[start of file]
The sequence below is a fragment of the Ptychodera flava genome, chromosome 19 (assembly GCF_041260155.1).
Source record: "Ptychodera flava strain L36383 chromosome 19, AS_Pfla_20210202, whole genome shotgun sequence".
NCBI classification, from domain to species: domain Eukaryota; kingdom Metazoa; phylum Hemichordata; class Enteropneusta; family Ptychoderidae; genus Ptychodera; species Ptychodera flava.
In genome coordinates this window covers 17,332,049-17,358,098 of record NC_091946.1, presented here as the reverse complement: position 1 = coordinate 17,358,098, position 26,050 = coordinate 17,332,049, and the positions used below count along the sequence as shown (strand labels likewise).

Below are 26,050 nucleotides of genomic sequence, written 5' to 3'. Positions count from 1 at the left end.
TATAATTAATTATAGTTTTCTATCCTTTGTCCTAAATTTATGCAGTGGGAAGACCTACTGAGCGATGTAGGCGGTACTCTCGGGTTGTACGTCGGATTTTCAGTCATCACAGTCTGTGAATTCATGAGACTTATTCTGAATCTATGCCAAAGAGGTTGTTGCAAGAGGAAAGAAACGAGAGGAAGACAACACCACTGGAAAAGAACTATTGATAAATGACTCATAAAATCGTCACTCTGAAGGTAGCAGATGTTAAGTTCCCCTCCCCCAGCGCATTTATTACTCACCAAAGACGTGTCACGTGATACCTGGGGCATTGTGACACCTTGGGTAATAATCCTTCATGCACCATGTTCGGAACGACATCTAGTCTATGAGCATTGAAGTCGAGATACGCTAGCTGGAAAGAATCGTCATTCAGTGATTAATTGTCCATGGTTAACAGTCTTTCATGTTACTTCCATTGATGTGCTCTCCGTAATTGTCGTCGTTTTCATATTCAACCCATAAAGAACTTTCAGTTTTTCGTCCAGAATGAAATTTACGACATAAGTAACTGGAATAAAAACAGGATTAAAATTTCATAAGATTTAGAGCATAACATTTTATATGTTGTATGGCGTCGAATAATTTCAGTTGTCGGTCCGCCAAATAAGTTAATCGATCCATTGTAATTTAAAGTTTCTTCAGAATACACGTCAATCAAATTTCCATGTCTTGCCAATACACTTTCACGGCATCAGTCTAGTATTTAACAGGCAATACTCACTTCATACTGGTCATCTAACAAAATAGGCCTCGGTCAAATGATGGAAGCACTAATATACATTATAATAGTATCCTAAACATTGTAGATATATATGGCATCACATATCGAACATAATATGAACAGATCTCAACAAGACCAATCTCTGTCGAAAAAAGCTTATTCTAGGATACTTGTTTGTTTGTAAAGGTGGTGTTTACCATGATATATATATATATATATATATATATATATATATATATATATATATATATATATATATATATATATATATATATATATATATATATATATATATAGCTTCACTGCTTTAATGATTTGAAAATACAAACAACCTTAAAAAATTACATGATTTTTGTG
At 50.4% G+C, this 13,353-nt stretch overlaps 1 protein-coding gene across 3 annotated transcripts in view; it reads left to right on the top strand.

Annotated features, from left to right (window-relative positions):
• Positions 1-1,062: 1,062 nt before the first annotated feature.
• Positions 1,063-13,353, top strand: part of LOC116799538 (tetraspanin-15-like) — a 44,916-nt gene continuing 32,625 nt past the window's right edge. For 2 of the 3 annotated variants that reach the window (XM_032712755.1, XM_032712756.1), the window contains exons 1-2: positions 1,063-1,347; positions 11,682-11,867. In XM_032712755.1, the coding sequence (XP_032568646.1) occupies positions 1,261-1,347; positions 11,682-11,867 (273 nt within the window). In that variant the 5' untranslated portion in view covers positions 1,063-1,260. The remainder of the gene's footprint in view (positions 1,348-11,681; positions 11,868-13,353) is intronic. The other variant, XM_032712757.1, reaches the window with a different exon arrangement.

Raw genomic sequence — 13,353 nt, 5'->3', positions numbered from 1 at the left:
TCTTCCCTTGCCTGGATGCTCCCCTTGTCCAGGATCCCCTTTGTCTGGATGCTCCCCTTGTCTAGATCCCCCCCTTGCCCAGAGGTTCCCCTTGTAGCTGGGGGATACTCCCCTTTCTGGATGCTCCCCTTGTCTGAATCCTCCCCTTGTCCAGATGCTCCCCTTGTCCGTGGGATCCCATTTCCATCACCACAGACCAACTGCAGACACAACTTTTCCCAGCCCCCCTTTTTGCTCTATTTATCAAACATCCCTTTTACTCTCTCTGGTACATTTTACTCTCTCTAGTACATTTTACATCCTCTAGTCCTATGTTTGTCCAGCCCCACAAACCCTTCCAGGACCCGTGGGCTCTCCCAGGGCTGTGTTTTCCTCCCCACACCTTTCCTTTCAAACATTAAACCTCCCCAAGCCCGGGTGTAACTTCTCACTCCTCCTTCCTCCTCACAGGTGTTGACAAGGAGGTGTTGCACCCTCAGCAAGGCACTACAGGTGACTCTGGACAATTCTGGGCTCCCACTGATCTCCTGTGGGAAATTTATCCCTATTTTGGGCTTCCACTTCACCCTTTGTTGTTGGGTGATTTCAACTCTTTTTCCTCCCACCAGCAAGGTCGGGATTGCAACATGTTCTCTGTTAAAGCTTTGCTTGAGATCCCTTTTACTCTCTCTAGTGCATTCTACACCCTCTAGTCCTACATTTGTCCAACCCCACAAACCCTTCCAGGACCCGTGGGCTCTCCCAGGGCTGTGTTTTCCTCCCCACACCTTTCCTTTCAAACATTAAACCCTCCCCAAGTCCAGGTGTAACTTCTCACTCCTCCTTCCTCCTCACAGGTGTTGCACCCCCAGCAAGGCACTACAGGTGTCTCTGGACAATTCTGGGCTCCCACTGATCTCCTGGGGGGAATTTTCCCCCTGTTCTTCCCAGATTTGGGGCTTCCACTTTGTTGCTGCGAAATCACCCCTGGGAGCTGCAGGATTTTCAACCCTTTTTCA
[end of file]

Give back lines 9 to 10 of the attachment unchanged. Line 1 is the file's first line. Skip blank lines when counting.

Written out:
• Positions 1-1,062: 1,062 nt before the first annotated feature.
• Positions 1,063-13,353, top strand: part of LOC116799538 (tetraspanin-15-like) — a 44,916-nt gene continuing 32,625 nt past the window's right edge. For 2 of the 3 annotated variants that reach the window (XM_032712755.1, XM_032712756.1), the window contains exons 1-2: positions 1,063-1,347; positions 11,682-11,867. In XM_032712755.1, the coding sequence (XP_032568646.1) occupies positions 1,261-1,347; positions 11,682-11,867 (273 nt within the window). In that variant the 5' untranslated portion in view covers positions 1,063-1,260. The remainder of the gene's footprint in view (positions 1,348-11,681; positions 11,868-13,353) is intronic. The other variant, XM_032712757.1, reaches the window with a different exon arrangement.